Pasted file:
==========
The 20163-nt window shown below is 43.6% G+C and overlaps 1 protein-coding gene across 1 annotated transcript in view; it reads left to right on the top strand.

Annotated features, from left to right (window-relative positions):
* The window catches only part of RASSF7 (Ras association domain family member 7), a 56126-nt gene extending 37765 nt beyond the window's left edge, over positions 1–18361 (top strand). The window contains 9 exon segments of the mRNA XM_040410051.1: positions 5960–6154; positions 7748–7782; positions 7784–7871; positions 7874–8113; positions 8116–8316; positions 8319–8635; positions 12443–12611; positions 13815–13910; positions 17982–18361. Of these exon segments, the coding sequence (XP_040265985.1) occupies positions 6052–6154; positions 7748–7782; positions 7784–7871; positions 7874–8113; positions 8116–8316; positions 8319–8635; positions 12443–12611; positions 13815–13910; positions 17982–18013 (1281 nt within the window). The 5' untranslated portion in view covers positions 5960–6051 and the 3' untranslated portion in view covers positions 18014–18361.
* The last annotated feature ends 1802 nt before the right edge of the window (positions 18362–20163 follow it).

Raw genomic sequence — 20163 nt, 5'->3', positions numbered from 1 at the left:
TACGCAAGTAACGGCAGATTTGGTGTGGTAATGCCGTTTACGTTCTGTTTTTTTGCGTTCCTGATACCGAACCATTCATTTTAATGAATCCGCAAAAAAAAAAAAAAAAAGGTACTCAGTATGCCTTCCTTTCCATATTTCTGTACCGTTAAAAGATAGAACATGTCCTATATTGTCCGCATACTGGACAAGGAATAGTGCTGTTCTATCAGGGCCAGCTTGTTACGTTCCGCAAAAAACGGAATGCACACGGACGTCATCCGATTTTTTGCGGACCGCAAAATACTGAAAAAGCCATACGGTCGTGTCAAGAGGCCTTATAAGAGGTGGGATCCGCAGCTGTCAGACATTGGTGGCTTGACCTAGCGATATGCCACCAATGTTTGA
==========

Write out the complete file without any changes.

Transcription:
The 20163-nt window shown below is 43.6% G+C and overlaps 1 protein-coding gene across 1 annotated transcript in view; it reads left to right on the top strand.

Annotated features, from left to right (window-relative positions):
* The window catches only part of RASSF7 (Ras association domain family member 7), a 56126-nt gene extending 37765 nt beyond the window's left edge, over positions 1–18361 (top strand). The window contains 9 exon segments of the mRNA XM_040410051.1: positions 5960–6154; positions 7748–7782; positions 7784–7871; positions 7874–8113; positions 8116–8316; positions 8319–8635; positions 12443–12611; positions 13815–13910; positions 17982–18361. Of these exon segments, the coding sequence (XP_040265985.1) occupies positions 6052–6154; positions 7748–7782; positions 7784–7871; positions 7874–8113; positions 8116–8316; positions 8319–8635; positions 12443–12611; positions 13815–13910; positions 17982–18013 (1281 nt within the window). The 5' untranslated portion in view covers positions 5960–6051 and the 3' untranslated portion in view covers positions 18014–18361.
* The last annotated feature ends 1802 nt before the right edge of the window (positions 18362–20163 follow it).

Raw genomic sequence — 20163 nt, 5'->3', positions numbered from 1 at the left:
TACGCAAGTAACGGCAGATTTGGTGTGGTAATGCCGTTTACGTTCTGTTTTTTTGCGTTCCTGATACCGAACCATTCATTTTAATGAATCCGCAAAAAAAAAAAAAAAAAGGTACTCAGTATGCCTTCCTTTCCATATTTCTGTACCGTTAAAAGATAGAACATGTCCTATATTGTCCGCATACTGGACAAGGAATAGTGCTGTTCTATCAGGGCCAGCTTGTTACGTTCCGCAAAAAACGGAATGCACACGGACGTCATCCGATTTTTTGCGGACCGCAAAATACTGAAAAAGCCATACGGTCGTGTCAAGAGGCCTTATAAGAGGTGGGATCCGCAGCTGTCAGACATTGGTGGCTTGACCTAGCGATATGCCACCAATGTTTGA